- Autour de Ramus: Le combat
This rich collection of papers is a companion piece to Autour de Ramus: Texte, Théorie, Commentaire, also edited by K. Meerhoff and J.-C. Moisan, from Editions [End Page 531] Nota Bene, 1997. The Quebec volume discusses Ramus's works and theories. The present work studies the controversy surrounding Ramus, hence the term combat. As the late renowned Walter J. Ong, S.J., wrote in his Ramus, Method, and the Decay of Dialogue, "Ramus was a humanistic scholastic who stood in the middle ground between linguistics and metaphysics" (4). Various aspects of this single statement by Ong are a focus in many of these papers. After a comprehensive foreword, the editors introduce a first series of papers they categorize as Combats Ramistes.
Guido Oldrini notes in the first article, "Les stratégies du combat chez Ramus et les ramistes," that Ramus's proposal to simplify the Paris curriculum won him acrimony or hyperdulia that crossed all barriers. Oldrini warns that the scope of Ramist polemics is too heterogeneous in time and place to be reducible to a single schema of interpretation. Cesare Vasoli asserts in "La prima polemica antiaristotelica di Pietro Ramo" that Ramus's reform of dialectic was tied to a wider renovation of public studies. A new generation could thus avoid "outdated" methodologies (49). André Robinet examines the philosophical part of Ramus's work in "La postérité cartésienne du combat raméen et ramist: Le lieu de lieu: lieu, étendue, espace." He asserts that Ramus prepared the terrain for Descartes. Robinet also discusses the progress of thought as articulated in French, as opposed to Latin. Peter Sharratt examines Ramus's translation of Aristotle's Politics in "Ramus' Engagement with Aristotle's Politics: Unfinished Business." He opens a window on contemporary publishing practices. The Parisian Wechel moved to Frankfurt, upon which he published works of Ramus and his disciples. Sharratt surmises that Ramus's translation may have been a collaborative effort.
In "Theology and Zeitgeist: The Triumph of the Method of Peter Ramus at the Beginning of the Modern Age," Christoph Strohm suggests reasons why Ramism was adopted by Reformed theology, as well as by jurisprudence and other disciplines. Freedom of research is a theme that Riccardo Pozzo approaches in "Ramus Contra Martinum Defensus: The Helmstedt Controversy 1594–1598." Pozzo asserts that Prince Heinrich Julius of Braunschweig-Wolfenbüttel forbade the teaching of Ramism in his realm. Pozzo points out that for Martini, Platonism ought to have been dropped from university philosophy curricula. He also sought to reinstate metaphysics. In "Pierre Galland: Un Mélanchthonien Masqué," Kees Meerhoff notes that the fortune of Galland was often colored by authors' confessional convictions. Meerhoff examines his writings to determine the extent of Melanchthon's influence. He also studies his relationship to Adrien Turnebus.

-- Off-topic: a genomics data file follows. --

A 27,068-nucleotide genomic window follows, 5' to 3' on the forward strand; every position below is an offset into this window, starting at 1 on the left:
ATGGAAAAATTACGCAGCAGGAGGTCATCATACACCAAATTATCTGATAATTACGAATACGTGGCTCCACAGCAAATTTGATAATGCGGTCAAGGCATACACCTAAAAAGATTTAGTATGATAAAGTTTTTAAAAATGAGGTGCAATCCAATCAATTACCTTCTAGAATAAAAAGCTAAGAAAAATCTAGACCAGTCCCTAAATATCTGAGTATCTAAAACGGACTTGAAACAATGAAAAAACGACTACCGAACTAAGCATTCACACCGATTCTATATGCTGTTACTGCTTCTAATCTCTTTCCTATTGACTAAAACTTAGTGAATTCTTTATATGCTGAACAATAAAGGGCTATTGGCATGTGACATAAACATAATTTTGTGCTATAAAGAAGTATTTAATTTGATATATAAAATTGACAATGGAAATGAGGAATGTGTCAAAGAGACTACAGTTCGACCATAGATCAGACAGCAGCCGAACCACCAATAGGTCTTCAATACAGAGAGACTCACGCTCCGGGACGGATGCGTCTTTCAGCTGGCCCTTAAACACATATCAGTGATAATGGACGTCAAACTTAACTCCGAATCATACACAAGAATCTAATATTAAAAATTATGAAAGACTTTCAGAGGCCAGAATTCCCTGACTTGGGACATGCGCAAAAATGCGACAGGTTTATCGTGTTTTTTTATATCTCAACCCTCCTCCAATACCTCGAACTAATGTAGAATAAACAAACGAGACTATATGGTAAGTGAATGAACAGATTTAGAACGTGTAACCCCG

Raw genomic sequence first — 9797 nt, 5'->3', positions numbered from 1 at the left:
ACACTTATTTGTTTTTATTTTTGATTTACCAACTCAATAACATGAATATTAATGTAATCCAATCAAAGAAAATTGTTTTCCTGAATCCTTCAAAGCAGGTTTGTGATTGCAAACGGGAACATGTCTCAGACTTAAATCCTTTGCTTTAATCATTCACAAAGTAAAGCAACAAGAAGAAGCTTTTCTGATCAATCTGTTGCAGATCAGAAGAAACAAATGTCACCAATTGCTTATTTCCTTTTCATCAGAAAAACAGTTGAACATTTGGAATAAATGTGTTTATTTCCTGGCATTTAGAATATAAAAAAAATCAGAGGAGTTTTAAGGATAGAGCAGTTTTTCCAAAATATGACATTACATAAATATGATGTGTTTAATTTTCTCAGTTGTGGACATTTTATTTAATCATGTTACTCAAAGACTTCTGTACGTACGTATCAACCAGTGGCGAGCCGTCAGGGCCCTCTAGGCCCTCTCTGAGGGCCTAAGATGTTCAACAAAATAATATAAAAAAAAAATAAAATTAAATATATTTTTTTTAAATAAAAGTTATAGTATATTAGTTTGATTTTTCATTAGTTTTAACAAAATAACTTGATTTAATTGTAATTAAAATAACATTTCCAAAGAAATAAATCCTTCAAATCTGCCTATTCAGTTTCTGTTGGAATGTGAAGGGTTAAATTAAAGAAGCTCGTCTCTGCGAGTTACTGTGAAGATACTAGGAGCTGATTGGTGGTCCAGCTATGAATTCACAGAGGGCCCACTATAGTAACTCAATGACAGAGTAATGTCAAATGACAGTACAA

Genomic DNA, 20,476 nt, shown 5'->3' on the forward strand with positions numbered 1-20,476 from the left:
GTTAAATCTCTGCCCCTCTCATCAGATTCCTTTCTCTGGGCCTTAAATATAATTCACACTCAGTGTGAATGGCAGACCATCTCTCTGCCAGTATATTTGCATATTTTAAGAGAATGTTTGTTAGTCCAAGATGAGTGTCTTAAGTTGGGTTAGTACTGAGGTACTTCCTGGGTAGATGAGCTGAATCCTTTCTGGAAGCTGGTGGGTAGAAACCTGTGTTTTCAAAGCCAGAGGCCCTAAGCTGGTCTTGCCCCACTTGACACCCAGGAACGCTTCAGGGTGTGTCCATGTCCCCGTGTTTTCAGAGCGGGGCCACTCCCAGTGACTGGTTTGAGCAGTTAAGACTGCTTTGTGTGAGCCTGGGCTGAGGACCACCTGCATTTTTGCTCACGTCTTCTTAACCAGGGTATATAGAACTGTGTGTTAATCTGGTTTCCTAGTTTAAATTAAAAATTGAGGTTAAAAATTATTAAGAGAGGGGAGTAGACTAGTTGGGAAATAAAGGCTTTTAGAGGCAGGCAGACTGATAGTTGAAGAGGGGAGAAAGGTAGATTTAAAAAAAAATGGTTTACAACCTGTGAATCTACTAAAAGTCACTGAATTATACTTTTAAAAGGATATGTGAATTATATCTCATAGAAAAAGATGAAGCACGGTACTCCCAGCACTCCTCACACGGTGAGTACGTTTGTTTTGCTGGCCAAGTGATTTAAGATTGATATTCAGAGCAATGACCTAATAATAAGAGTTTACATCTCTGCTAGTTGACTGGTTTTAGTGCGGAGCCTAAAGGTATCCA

Marc Van Der Poel's "The Dispute between Ramus and Turnebus on Cicero's Orations on the Agrarian Law" analyzes Turnebus's condemnation of Ramus and his commentary. He asserts that the commentary typifies those written in the sixteenth century. He recommends that more study is needed to assess Ramus's classical erudition. In "Professors of Eloquence and Philosophy: Muret in Two Parisian Controversies," Judith Rice Henderson argues that Marc-Antoine Muret's edition of Cicero's four Catilinarian orations responded to the dispute between Ramus and Turnebus. Rice Henderson is a thoughtful commentator on [End Page 532] contemporary relationships. Jean-Eudes Girot discusses the Jesuits in Paris in his "Petri Rami Familiares: Le P. Perpinien (S.J.) et les Discours parisiens de 1566." Pierre Perpinien, a well-known Jesuit orator, defended his order's interests in regard to the University of Paris. Girot sees Ramus as an opponent of Jesuit interests. In "La 'Forte Guerre' d'Étienne Pasquier contre Ramus réformateur de l'orthographie dans les lettres de 1586: une fiction démonstrative," Catherine Magnien wonders how Pasquier's letters to Ramus can...